[¶ 48] Because the motion court understood Caouette to require suppression of the statement whether or not a state actor had engaged in actions that failed to comport with our notions of due process, that is, actions that demonstrated governmental fair play, it did not address itself to the actions of the officers other than to determine that there was no “misconduct.” If, given the defendant's state of mind or health, the officer's conduct, although not rising to the level of misconduct, could reasonably be understood to constitute an overreaching, then the court may invoke its judicial authority to suppress those statements pursuant to the Fourteenth Amendment. The court's inquiry must be focused on whether the interrogations techniques employed by the officer were improper even if they were improper “only because, in the particular circumstances of the case, the confession is unlikely to have been the product of a free and rational will.” Miller v. Fenton, 474 U.S. 104, 110, 106 S.Ct. 445, 88 L.Ed.2d 405 (1985).
[¶ 49] Finally, although the facts found by the court do not appear to rise to the level prohibiting admissibility under the Rules of Evidence, on remand I would instruct the court to consider whether the statement is inadmissible on purely evidentiary grounds.
[¶ 50] Accordingly, I would remand to the Superior Court to determine (1) whether, considering defendant's mental health, the State has proven beyond a reasonable doubt that the police did not overreach, and if so (2) whether the statements, because of the state of Rees's mental health, are so inherently unreliable as to be inadmissible.
1. The State is authorized to appeal from an order prior to trial suppressing evidence. See 15 M.R.S.A. § 2115-A (1980); M.R.Crim. P. 37B.
2. The Maine Constitution provides in relevant part as follows:Section 6. In all criminal prosecutions, the accused ․ shall not be compelled to furnish or give evidence against himself ․Me. Const. art. I, § 6 (Supp.1999).
3. See, e.g., New Jersey v. Portash, 440 U.S. 450, 459-60, 99 S.Ct. 1292, 59 L.Ed.2d 501 (1979) (holding where defendant was granted “use immunity” and compelled to testify before grand jury, defendant's statements could not be used for any reason without violating the privilege against self-incrimination); Harris v. New York, 401 U.S. 222, 226, 91 S.Ct. 643, 28 L.Ed.2d 1 (1971) (holding testimony obtained in violation of Miranda may be used to impeach); Walder v. United States, 347 U.S. 62, 65-66, 74 S.Ct. 354, 98 L.Ed. 503 (1954) (holding evidence obtained in violation of defendant's right to be free from unreasonable search and seizure may be used to impeach).
4. See Miranda v. Arizona, 384 U.S. 436, 455, 86 S.Ct. 1602, 16 L.Ed.2d 694 (1966) (“Even without employing brutality, the ‘third degree’ or the specific stratagems described above, the very fact of custodial interrogation exacts a heavy toll on individual liberty and trades on the weakness of individuals.”).
5. The historical origins of the privilege itself are somewhat controversial. One noted scholar in this area is Leonard W. Levy. His book, Origins of the Fifth Amendment: The Right Against Self-Incrimination, however, is not without its critics. See generally Leonard W. Levy, Origins of the Fifth Amendment: The Right Against Self-Incrimination (1968); The Privilege Against Self-Incrimination: Its Origins and Development T T T T T (R.H. Helmholz ed., 1997). In a recent review of the work of his critics, Professor Levy concluded that “if [he] were rewriting the book [he] would make no significant changes.” Leonard W. Levy, Origins of the Fifth Amendment and its Critics, 19 cardozo L. Rev. 821, 860 (1997).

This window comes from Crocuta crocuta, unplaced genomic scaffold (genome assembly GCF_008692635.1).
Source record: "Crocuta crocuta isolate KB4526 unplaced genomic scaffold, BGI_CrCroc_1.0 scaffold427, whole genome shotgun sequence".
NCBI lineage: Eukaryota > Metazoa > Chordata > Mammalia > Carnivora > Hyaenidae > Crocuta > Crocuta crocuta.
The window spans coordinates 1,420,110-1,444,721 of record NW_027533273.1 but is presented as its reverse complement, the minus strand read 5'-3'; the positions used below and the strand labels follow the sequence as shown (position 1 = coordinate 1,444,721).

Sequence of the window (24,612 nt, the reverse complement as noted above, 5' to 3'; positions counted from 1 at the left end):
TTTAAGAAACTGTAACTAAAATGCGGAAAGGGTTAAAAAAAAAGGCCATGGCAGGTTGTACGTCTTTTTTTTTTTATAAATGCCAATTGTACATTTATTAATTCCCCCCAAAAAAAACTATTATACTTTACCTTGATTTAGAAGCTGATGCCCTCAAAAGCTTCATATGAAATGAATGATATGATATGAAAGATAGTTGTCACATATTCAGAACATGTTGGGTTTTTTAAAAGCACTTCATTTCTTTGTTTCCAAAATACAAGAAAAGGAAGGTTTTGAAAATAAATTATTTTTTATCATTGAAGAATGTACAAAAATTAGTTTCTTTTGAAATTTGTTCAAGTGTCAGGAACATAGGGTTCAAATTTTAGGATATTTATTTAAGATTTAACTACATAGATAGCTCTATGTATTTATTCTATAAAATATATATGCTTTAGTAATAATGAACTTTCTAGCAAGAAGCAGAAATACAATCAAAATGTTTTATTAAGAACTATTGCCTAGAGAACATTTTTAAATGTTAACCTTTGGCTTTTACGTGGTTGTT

6. Counselman provided for a sweeping immunity from the use of compelled testimony. See id. at 564-65, 12 S.Ct. 195. This holding was limited in Brown v. Walker. See Brown, 161 U.S. at 608, 16 S.Ct. 644.
7. The underlying case arose before the Supreme Court's opinion in Miranda v. Arizona, 384 U.S. 436, 86 S.Ct. 1602, 16 L.Ed.2d 694 (1966).
8. We have also considered cases in which the defendant brought his or her claim under the Fifth Amendment and not under article I, section 6. See Moffett v. City of Portland, 400 A.2d 340, 343-44 (Me.1979); State v. Buzynski, 330 A.2d 422, 425 (Me.1974). In Moffett, however, we required some form of external compulsion. See Moffett, 400 A.2d at 344 (noting source of compulsion was a threat of disciplinary action if questions were not answered). Buzynski centered not on the issue of compulsion but rather upon whether the result was “testimony.” See Buzynski, 330 A.2d at 425 (holding that order to submit to a psychiatric examination did not result in compelled testimony).
9. Indeed, our departure from consistency with the jurisprudence of the Supreme Court has occurred principally in the areas of due process and the privilege against self-incrimination. That departure has been recent and not without internal inconsistencies. See generally State v. Collins, 297 A.2d 620 (Me.1972); State v. Caouette, 446 A.2d 1120 (Me.1982).
10. That dementia led to memory gaps, not hallucinations.
11. It is not clear whether the finding was affirmative or merely the absence of a finding on point. If the court concluded that it did not need to reach those issues because it found that the defendant suffered from mild dementia, the matter should be remanded for consideration of improper influences and coercion.
12. See, e.g., State v. Pinkham, 411 A.2d 1021, 1023 (Me.1980) ( “Of course, in deciding whether proffered testimony is admissible in a case of this sort, the trial justice may have to weigh considerations besides the competency of the person to be a witness. For example, the presiding justice has discretionary power to exclude testimony by a child or any other witness under [M.R. Evid. 403].”), abrogated on other grounds by State v. Woodburn, 559 A.2d 343, 346 n. 2 (Me.1989); State v. Ranger, 149 Me. 52, 55-56, 98 A.2d 652, 653-54 (1953) (discussing discretion of trial court to allow examination of child witnesses under oath).
13. But see supra note 9.